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Activists want cigarette packs to lose allure


Striking boxes and smart lettering must give way to drab colours and graphic warnings, local groups say

Jennifer Cheng and Christy Choi
May 31, 2012
Fancy colours and lettering on cigarette packs should become a thing of the past to discourage smoking, local concern groups said yesterday to promote today’s World No Tobacco Day.

The Hong Kong Council on Smoking and Health, along with University of Hong Kong academics and public experts, joined forces yesterday to call for plain packaging “in order to prohibit tobacco companies from promoting sales through fancy designs on cigarette packs”. World No Tobacco Day is promoted by the World Health Organisation.

Tobacco advertising is illegal in Hong Kong. At least half of every cigarette pack’s front and back side must be used for a pictorial health warning, but the tobacco firms can design the rest of the box.

Plain packaging would prevent tobacco brands from displaying trademarks, graphics and logos, and require at least 75 per cent of the box to be used for a shocking pictorial health warning. The hotline for a service to help kick the habit would be prominently displayed, font styles and sizes for all brands would be identical, and the background would be the same, drab colour: Australia chose a dull, unappealing green.

So far, Australia is the only country to have adopted plain packaging, which it will enforce starting in December. The tobacco industry has launched several legal actions against the measure.

Hong Kong could expect the same legal challenges if it adopted a similar law, said Lisa Lau Man-man, chairman of the non-profit Council on Smoking and Health. Industry retaliation would not be low-key, she said, but this only proved that it recognised the threat of plain packaging to its business.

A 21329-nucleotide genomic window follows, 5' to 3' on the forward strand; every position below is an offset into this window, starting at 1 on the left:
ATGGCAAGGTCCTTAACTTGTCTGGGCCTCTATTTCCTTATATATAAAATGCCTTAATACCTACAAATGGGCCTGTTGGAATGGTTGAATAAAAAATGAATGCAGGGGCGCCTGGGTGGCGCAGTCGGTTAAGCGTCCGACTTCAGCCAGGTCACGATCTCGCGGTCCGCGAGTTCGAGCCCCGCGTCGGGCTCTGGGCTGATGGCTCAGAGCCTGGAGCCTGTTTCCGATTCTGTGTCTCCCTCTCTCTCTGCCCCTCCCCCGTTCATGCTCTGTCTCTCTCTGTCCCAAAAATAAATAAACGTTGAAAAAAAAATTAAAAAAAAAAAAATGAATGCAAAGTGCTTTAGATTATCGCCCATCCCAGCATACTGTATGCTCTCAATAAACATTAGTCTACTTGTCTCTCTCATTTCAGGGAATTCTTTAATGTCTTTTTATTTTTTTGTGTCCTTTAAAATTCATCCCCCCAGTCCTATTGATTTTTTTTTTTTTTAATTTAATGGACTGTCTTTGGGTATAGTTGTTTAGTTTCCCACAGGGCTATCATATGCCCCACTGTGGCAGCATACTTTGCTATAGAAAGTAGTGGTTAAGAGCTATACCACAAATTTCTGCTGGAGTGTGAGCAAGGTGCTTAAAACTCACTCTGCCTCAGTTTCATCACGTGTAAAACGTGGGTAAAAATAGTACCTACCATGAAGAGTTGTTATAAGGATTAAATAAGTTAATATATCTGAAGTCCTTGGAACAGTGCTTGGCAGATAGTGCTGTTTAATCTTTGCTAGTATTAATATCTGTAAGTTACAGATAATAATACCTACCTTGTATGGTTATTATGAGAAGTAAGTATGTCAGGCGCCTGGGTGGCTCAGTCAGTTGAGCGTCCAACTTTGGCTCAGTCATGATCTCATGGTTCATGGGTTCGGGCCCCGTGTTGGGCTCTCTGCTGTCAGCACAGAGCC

Although Hong Kong has one of the lowest numbers of smokers globally, there were still 657,000 in the city as of 2010 – the last year for which figures are available. Half of smokers will die of tobacco-related illnesses, the WHO warns.

The Hong Kong Council on Smoking and Health said it would do some research on how best to guide the government in implementing plain packaging.

Fiona Sharkie, executive director of Quit Victoria – who played an active role in pushing plain packaging in Australia – said: “The pack is a mini billboard that says something about the smoker and who they are. Plain packaging would remove the allure of a pink, round-edged box designed to appeal to women, or brightly coloured boxes for children.”

Many smokers supported the measure, she said. “I’ve never met a smoker who has wanted their children to start smoking, and if plain packaging can stop children from starting smoking, then it’s worth it.”

Lee Mer, convenor of Hong Kong’s I Smoke Alliance, said: “They want to dress the cigarettes like they’re going to a funeral.”

Lau said the council had written to chief executive-elect Leung Chun-ying, urging him to push for plain packaging. But a spokeswoman for Leung said no letter had been received, and would not comment on the issue.

Description: Judith Mackay (left), T.H.Lam, Lisa Lau and Fiona Sharkie promote plain packaging at the Council on Smoking and Health's office.

Description: Harry's view

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